Is ‘Microkia’ the new Wintel?
I don’t fancy the idea of dwelling on the same topic for two weeks in a row, but I have reasonable grounds this week. Thanks to a space crunch, last week, I could not make a prediction, but I am using this week to do so, reports N Madhavan.india Updated: May 09, 2010 22:51 IST
I don’t fancy the idea of dwelling on the same topic for two weeks in a row, but I have reasonable grounds this week. Thanks to a space crunch, last week, I could not make a prediction, but I am using this week to do so. This is my belief that we are heading for a grand convergence in smartphones and slate computers (iPad clones, actually), between Nokia and Microsoft.
In fact, last August, the two companies had announced an alliance bringing Microsoft Office Mobile and Microsoft business communications, collaboration and device management software to Nokia’s Symbian devices.
Things got hotter last week. Nokia’s shareholders showed they were restless about the Finnish giant’s ability to throw up a killer product while Apple’s iPhone stunned the world and moved to further strength with the launch of the iPad, a connected slate computer-like device that will make e-books, e-zines and online videos easier to consume.
Last week, they announced a plan under which they will make new software to counter BlackBerry devices and phones made by Research In Motion. Again last week, Nokia widened an intellectual property dispute it is having with Apple mainly over iPhones to include the iPad.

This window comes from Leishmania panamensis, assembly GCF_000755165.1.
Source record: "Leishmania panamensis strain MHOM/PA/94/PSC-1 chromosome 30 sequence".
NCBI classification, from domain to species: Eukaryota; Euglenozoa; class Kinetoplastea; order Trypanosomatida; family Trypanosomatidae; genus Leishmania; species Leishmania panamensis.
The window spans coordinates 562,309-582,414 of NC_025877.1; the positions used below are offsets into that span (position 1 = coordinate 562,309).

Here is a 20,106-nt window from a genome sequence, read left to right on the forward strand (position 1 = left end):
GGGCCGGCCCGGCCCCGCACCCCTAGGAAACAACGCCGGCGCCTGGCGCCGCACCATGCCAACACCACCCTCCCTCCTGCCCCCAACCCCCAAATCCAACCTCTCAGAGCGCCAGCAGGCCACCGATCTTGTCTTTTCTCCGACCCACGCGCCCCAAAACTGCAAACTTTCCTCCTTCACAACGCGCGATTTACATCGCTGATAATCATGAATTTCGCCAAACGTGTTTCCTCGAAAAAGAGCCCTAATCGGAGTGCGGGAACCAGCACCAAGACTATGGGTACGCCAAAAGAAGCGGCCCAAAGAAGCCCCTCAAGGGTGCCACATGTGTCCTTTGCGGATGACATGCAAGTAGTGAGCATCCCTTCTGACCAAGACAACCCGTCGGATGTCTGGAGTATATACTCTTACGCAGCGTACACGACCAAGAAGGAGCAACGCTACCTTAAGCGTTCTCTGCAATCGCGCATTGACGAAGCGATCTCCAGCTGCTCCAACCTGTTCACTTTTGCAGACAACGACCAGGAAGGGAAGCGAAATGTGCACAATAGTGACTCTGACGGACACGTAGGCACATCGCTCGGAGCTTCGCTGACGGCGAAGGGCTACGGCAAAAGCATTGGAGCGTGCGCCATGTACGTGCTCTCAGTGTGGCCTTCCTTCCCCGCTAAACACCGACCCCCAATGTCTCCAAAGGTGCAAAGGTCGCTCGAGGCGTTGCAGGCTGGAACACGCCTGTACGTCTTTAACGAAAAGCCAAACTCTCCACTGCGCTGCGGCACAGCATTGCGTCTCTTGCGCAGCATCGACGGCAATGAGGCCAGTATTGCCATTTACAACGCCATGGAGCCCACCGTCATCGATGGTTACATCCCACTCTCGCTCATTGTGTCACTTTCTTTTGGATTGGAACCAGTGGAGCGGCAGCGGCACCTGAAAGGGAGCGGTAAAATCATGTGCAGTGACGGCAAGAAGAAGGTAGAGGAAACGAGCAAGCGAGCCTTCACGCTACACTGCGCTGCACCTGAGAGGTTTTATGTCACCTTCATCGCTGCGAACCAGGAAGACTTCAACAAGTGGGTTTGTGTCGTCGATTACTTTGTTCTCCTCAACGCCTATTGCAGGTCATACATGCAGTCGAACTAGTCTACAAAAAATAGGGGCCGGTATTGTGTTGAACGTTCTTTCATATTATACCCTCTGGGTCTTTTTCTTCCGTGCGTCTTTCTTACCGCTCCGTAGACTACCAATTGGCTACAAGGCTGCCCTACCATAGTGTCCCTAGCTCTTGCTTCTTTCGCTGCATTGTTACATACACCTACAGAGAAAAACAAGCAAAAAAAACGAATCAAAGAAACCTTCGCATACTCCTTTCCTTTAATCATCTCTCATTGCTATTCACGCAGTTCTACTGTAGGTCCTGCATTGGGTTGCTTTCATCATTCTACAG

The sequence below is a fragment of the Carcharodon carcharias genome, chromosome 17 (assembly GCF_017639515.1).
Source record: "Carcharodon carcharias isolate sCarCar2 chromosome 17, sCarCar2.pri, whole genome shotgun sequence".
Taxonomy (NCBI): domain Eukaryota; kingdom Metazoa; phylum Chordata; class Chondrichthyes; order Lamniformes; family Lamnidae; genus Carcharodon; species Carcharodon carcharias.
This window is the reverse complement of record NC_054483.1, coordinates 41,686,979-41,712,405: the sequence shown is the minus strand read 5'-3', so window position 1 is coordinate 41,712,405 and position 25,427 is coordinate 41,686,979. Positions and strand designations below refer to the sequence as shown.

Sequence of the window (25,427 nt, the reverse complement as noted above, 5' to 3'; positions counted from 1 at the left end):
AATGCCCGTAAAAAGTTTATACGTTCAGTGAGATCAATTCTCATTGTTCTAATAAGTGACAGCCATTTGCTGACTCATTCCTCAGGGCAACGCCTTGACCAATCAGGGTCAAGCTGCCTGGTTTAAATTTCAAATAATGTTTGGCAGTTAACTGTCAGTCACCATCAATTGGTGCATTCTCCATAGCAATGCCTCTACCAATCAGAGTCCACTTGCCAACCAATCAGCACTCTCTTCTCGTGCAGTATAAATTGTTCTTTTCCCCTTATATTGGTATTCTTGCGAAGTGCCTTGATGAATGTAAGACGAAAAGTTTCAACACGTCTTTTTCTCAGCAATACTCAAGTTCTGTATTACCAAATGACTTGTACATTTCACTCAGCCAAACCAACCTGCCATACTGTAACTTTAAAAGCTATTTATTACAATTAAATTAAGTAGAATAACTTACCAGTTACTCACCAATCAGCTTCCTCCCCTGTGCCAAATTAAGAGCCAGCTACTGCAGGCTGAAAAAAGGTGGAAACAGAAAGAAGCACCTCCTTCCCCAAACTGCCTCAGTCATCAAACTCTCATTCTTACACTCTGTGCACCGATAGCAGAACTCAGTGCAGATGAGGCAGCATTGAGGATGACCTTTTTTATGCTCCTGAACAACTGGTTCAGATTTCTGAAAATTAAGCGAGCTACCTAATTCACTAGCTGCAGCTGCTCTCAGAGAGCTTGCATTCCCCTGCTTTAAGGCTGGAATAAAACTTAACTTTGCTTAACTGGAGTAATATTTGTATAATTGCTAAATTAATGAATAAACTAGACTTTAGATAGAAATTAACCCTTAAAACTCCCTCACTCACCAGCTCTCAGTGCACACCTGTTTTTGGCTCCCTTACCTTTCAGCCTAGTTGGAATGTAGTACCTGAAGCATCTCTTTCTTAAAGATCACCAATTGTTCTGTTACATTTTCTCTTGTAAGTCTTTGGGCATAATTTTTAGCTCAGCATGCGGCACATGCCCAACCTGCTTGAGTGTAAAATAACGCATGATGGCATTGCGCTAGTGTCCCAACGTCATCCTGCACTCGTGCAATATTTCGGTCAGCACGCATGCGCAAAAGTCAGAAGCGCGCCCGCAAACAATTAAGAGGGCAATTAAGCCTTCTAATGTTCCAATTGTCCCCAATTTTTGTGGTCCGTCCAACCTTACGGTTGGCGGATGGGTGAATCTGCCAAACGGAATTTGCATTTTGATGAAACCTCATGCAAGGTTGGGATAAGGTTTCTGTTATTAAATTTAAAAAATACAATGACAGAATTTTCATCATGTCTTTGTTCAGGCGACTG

Suddenly, Nokia and Microsoft are behaving with that old feeling: an enemy’s enemy is my friend. I also recall that Google CEO Eric Schmidt was eased out of Apple’s board as Google started going ahead with its Android platform for mobile phones.
Now, Nokia’s Symbian platform is a has-been, and the company needs a strong fix. What better ally then than Microsoft? This is because Microsoft’s Windows is the world’s most popular desktop platform and also has formidable network and mobile versions. Microsoft also has a strong history in dealing with developers offer a plethora of software applications.
Nokia, on the other hand, is arguably the world’s most experienced player in handset manufacture, design and also in its understanding of the handset market.
The two badly need each other. Microsoft’s Office suite is expected on Nokia machines later this year, but I expect a more fundamental shift ahead.
Remember Wintel, the combination between Intel microchips and Windows that was made the standard desktop in the 1980s and 1990s? I expect Nokia and Microsoft to yield a “Microkia” combo (Nosoft looks pretty negative a term to me). Microkia, anyone?